User controls- The largest difference between the full length rifle and the X95 is the new placement of the ambidextrous magazine release above the trigger, exactly where it should have been on the rifle. People tend to think of the Tavor as a 2000s invention but the thing has been around in protype form since the 1990s, so seeing that the magazine release was in an odd place in front of the magazine doesn’t seem so out of place after all considering the time it came in and the need for experimentation. In addition because the length has been reduced, the charging handle slot has been moved closer to the trigger as well, directly on top of it actually. This is excellent as handling the charging handle is almost like operating a handgun slide, directly on top of the trigger. In addition to that change, the charging handle itself is beefer and much more robust than the full length rifle one.

    My biggest issue with the controls on both the X95 and the full length rifle is the position of the bolt lever in the rear of the magazine. Its speed in actuating the bolt is certainly unmatched when it comes to other bolt release systems in other rifles, but what about manipulating the rifle to fix malfunctions? During a malfunction of any sort, the primary goal should be to lock the bolt to the rear, then proceed to deal with the malfunction, whether that is ripping the magazine out or clearing the chamber. Well you can do that with any model of the Tavor but you have this odd combination of holding the rifle to rear by charging the bolt handle, then bringing your right hand back to press down on the bolt release. All the while there isn’t any positive control on the actual rifle because both hands are in this coordinated motion and the rifle is most likely up in the air, and not pointed downrange where it should be. I really think that the release should take the position of the old magazine release, that way the shooter can maintain his position, even looking through his optic, while simultaneously attending to the malfunction. Granted, most shooters are going to be doing more magazine changes than fixing malfunctions (or at least I hope!), but I see this as a flaw in the design that any amount of user operation can’t get around.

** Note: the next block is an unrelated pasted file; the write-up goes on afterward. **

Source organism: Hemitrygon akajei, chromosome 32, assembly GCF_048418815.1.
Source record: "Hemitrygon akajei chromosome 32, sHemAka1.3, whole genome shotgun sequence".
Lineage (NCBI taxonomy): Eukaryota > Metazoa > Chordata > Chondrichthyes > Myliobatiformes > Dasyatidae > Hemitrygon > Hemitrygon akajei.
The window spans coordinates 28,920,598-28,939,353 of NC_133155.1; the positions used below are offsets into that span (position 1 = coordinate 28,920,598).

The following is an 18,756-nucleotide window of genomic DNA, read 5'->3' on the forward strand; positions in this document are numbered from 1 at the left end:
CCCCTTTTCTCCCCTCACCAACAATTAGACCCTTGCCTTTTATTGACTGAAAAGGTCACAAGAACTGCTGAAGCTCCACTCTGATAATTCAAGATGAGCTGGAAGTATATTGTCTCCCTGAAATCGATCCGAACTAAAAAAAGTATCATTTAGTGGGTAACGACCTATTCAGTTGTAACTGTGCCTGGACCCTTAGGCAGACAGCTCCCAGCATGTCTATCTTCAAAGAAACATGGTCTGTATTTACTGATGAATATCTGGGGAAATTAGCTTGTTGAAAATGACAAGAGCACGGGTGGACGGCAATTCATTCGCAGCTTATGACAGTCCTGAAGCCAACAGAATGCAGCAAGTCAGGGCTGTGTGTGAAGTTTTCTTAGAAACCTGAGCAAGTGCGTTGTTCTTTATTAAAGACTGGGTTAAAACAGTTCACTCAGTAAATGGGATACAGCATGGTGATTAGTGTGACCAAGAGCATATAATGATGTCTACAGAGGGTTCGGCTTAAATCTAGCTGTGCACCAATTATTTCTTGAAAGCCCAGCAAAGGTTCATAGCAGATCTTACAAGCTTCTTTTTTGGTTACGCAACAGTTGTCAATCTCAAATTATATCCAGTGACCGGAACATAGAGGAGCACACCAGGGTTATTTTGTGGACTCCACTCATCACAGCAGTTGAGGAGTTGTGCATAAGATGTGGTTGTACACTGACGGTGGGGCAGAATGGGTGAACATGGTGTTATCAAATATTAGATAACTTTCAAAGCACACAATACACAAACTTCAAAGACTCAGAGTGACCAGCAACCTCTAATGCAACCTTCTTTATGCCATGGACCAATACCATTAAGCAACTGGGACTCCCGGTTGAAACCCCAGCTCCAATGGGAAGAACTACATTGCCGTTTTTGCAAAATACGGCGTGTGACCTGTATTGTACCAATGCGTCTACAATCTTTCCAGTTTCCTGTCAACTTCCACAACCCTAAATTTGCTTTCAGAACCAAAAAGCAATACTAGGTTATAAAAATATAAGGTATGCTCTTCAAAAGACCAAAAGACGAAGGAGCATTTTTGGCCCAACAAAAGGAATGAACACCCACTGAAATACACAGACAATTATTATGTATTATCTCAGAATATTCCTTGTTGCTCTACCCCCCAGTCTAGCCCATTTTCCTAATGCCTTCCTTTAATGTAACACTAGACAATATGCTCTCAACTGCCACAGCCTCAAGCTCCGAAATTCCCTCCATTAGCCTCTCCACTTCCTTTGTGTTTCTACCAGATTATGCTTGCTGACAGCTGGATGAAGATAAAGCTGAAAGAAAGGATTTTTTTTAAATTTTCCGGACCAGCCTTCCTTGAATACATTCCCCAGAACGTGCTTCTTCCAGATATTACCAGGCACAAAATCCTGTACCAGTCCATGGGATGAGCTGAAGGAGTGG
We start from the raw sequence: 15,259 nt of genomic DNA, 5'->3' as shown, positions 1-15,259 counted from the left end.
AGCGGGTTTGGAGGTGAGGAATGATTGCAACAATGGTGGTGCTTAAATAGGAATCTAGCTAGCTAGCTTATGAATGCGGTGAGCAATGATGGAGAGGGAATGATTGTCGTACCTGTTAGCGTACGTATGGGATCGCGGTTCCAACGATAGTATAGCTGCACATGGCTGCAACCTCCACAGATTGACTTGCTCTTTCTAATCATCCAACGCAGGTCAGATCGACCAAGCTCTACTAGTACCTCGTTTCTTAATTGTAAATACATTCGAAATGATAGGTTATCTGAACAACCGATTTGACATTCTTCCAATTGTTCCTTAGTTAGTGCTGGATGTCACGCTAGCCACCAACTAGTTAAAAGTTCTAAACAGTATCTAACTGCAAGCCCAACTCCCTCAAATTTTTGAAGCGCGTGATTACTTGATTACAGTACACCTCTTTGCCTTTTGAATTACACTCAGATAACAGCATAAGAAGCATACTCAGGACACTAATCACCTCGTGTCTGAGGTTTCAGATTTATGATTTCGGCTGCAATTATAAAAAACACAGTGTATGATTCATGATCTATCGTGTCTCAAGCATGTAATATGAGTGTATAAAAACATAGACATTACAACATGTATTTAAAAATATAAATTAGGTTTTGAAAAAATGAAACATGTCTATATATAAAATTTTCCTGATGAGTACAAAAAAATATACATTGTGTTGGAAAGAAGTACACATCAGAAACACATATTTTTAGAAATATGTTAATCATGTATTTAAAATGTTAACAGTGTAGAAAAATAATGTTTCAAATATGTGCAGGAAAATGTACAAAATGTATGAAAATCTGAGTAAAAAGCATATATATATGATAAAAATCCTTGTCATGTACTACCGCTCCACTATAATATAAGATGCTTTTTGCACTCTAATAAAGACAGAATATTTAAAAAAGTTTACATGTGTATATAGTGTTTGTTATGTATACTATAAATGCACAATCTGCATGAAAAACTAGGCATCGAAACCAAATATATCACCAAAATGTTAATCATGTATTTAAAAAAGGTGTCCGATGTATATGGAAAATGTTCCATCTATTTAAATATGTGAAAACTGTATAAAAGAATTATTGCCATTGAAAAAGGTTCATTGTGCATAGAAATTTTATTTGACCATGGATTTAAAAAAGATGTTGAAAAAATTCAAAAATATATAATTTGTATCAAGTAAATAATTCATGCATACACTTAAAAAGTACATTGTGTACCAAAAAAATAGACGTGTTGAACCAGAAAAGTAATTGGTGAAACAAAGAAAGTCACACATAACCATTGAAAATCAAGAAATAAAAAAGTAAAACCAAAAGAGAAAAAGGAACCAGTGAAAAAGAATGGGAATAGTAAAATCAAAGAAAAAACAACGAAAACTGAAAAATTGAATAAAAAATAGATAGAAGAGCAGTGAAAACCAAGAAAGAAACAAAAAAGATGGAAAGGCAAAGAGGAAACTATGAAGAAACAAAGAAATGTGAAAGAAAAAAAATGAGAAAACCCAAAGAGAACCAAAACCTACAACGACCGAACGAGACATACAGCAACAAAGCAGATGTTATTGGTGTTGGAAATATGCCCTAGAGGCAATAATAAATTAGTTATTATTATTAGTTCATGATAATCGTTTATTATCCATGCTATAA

IMG_5295 copy

    I saw it too, marked in the USA. Although that’s probably all it is as the serial number count is pretty high so this one was probably imported from Israel and just marked in the US. But, this is a good indication that IWI is serious about bringing it to the US market.


    The safety isn’t ambidextrous, but I’m sure it can be switched to the opposite side.


    Would I buy it?- Despite my issues with the plastic rails and removable grip, I’d absolutely be buying this thing, but only in its SBR form as I mentioned earlier with the KRISS phenomenon. Having a legal 16 inch barrel on the X95 almost negates the compactness it offers, and at that point I’ll take the extra 2 inches with the 18 inch rifle that’ll truly optimize the 5.56 round in terms of velocity. When will it be available for sale and for what MSRP? I haven’t heard anything at this point, Tim from Military Arms Channel said it would be two years, and his article was written in 2013. Now it’s almost done with 2015 and still no word on release dates and prices. For Tavor fans already out there, the great thing about the X95 is the backwards compatibility of it with the full length rifle in terms of the bolt group and various other small parts, in addition to the familiarity of the user controls and rifle itself.


    So most of my current Tavor accessories will fit in the new one? Glory Hallelujah! This X95 doesn’t seem to have the interchangeable grip groups, an added plus in my book.


    This is probably what the X95 would look like when it comes to the civilian market in a legal length barrel.

    I wanted to just put every Youtube video I could find on here, to make this post really comprehensive and thus you could get a glimpse of the X95 from every angle so to speak. But I’ll just post the one that I think does into some details that others don’t, and that is from TV Press Pass.


    Infantry Marine, based in the Midwest. Specifically interested in small arms history, development, and usage within the MENA region and Central Asia. To that end, I run Silah Report, a website dedicated to analyzing small arms history and news out of MENA and Central Asia.

    Please feel free to get in touch with me about something I can add to a post, an error I’ve made, or if you just want to talk guns. I can be reached at [email protected]